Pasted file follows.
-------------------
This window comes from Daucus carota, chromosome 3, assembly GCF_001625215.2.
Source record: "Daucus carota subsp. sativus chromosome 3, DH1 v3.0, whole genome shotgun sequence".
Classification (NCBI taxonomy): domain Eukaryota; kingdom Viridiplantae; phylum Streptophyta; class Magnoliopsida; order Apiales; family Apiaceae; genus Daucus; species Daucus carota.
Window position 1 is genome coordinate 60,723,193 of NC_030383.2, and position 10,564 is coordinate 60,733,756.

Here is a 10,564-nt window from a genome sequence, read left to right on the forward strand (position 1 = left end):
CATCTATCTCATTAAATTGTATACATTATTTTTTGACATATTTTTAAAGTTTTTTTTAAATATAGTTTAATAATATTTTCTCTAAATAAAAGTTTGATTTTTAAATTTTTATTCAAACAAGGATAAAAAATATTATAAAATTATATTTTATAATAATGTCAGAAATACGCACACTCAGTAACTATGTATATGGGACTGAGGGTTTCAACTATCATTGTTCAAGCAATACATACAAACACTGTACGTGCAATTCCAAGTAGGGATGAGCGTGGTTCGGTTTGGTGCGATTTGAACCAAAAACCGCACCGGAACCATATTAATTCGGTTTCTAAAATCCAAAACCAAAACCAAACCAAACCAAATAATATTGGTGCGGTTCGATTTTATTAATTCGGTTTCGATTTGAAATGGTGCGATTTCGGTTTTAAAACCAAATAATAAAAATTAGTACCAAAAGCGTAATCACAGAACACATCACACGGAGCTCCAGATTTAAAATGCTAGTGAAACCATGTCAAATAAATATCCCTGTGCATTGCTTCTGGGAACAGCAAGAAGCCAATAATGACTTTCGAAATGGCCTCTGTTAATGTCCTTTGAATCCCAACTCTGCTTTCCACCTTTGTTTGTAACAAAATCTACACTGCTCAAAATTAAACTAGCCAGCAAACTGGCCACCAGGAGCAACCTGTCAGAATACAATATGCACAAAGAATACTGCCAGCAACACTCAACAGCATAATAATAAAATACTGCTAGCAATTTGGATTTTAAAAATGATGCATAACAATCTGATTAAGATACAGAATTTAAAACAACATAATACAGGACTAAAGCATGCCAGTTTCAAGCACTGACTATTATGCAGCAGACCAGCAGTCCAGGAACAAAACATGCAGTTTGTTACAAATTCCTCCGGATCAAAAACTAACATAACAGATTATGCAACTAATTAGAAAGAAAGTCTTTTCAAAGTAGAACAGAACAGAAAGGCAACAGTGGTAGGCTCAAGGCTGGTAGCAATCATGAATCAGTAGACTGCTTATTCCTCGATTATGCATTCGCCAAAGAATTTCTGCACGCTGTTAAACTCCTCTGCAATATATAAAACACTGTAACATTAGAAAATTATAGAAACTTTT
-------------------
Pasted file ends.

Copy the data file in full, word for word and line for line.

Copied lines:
This window comes from Daucus carota, chromosome 3, assembly GCF_001625215.2.
Source record: "Daucus carota subsp. sativus chromosome 3, DH1 v3.0, whole genome shotgun sequence".
Classification (NCBI taxonomy): domain Eukaryota; kingdom Viridiplantae; phylum Streptophyta; class Magnoliopsida; order Apiales; family Apiaceae; genus Daucus; species Daucus carota.
Window position 1 is genome coordinate 60,723,193 of NC_030383.2, and position 10,564 is coordinate 60,733,756.

Here is a 10,564-nt window from a genome sequence, read left to right on the forward strand (position 1 = left end):
CATCTATCTCATTAAATTGTATACATTATTTTTTGACATATTTTTAAAGTTTTTTTTAAATATAGTTTAATAATATTTTCTCTAAATAAAAGTTTGATTTTTAAATTTTTATTCAAACAAGGATAAAAAATATTATAAAATTATATTTTATAATAATGTCAGAAATACGCACACTCAGTAACTATGTATATGGGACTGAGGGTTTCAACTATCATTGTTCAAGCAATACATACAAACACTGTACGTGCAATTCCAAGTAGGGATGAGCGTGGTTCGGTTTGGTGCGATTTGAACCAAAAACCGCACCGGAACCATATTAATTCGGTTTCTAAAATCCAAAACCAAAACCAAACCAAACCAAATAATATTGGTGCGGTTCGATTTTATTAATTCGGTTTCGATTTGAAATGGTGCGATTTCGGTTTTAAAACCAAATAATAAAAATTAGTACCAAAAGCGTAATCACAGAACACATCACACGGAGCTCCAGATTTAAAATGCTAGTGAAACCATGTCAAATAAATATCCCTGTGCATTGCTTCTGGGAACAGCAAGAAGCCAATAATGACTTTCGAAATGGCCTCTGTTAATGTCCTTTGAATCCCAACTCTGCTTTCCACCTTTGTTTGTAACAAAATCTACACTGCTCAAAATTAAACTAGCCAGCAAACTGGCCACCAGGAGCAACCTGTCAGAATACAATATGCACAAAGAATACTGCCAGCAACACTCAACAGCATAATAATAAAATACTGCTAGCAATTTGGATTTTAAAAATGATGCATAACAATCTGATTAAGATACAGAATTTAAAACAACATAATACAGGACTAAAGCATGCCAGTTTCAAGCACTGACTATTATGCAGCAGACCAGCAGTCCAGGAACAAAACATGCAGTTTGTTACAAATTCCTCCGGATCAAAAACTAACATAACAGATTATGCAACTAATTAGAAAGAAAGTCTTTTCAAAGTAGAACAGAACAGAAAGGCAACAGTGGTAGGCTCAAGGCTGGTAGCAATCATGAATCAGTAGACTGCTTATTCCTCGATTATGCATTCGCCAAAGAATTTCTGCACGCTGTTAAACTCCTCTGCAATATATAAAACACTGTAACATTAGAAAATTATAGAAACTTTT